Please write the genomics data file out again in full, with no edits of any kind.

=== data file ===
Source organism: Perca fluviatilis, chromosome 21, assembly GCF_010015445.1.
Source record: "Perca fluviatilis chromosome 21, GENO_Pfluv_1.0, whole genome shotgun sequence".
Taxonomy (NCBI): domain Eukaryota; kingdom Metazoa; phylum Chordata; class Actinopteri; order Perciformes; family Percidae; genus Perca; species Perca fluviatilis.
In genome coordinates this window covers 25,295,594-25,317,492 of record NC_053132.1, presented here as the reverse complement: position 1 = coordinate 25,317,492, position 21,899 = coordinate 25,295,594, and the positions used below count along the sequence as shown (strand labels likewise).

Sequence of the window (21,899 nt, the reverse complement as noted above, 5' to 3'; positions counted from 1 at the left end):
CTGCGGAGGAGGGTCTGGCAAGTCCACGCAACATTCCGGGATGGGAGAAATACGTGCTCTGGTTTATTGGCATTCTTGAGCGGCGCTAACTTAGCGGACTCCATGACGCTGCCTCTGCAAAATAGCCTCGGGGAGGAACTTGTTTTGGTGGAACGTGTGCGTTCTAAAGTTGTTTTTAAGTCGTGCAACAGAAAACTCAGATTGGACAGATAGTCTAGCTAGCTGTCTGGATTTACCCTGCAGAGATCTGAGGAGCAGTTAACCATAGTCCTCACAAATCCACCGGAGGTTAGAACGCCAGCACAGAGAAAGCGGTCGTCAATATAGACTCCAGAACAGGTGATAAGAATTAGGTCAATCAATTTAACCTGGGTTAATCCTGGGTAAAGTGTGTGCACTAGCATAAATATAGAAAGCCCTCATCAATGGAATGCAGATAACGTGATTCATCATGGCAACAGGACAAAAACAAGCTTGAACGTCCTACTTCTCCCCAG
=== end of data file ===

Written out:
Source organism: Perca fluviatilis, chromosome 21, assembly GCF_010015445.1.
Source record: "Perca fluviatilis chromosome 21, GENO_Pfluv_1.0, whole genome shotgun sequence".
Taxonomy (NCBI): domain Eukaryota; kingdom Metazoa; phylum Chordata; class Actinopteri; order Perciformes; family Percidae; genus Perca; species Perca fluviatilis.
In genome coordinates this window covers 25,295,594-25,317,492 of record NC_053132.1, presented here as the reverse complement: position 1 = coordinate 25,317,492, position 21,899 = coordinate 25,295,594, and the positions used below count along the sequence as shown (strand labels likewise).

Sequence of the window (21,899 nt, the reverse complement as noted above, 5' to 3'; positions counted from 1 at the left end):
CTGCGGAGGAGGGTCTGGCAAGTCCACGCAACATTCCGGGATGGGAGAAATACGTGCTCTGGTTTATTGGCATTCTTGAGCGGCGCTAACTTAGCGGACTCCATGACGCTGCCTCTGCAAAATAGCCTCGGGGAGGAACTTGTTTTGGTGGAACGTGTGCGTTCTAAAGTTGTTTTTAAGTCGTGCAACAGAAAACTCAGATTGGACAGATAGTCTAGCTAGCTGTCTGGATTTACCCTGCAGAGATCTGAGGAGCAGTTAACCATAGTCCTCACAAATCCACCGGAGGTTAGAACGCCAGCACAGAGAAAGCGGTCGTCAATATAGACTCCAGAACAGGTGATAAGAATTAGGTCAATCAATTTAACCTGGGTTAATCCTGGGTAAAGTGTGTGCACTAGCATAAATATAGAAAGCCCTCATCAATGGAATGCAGATAACGTGATTCATCATGGCAACAGGACAAAAACAAGCTTGAACGTCCTACTTCTCCCCAG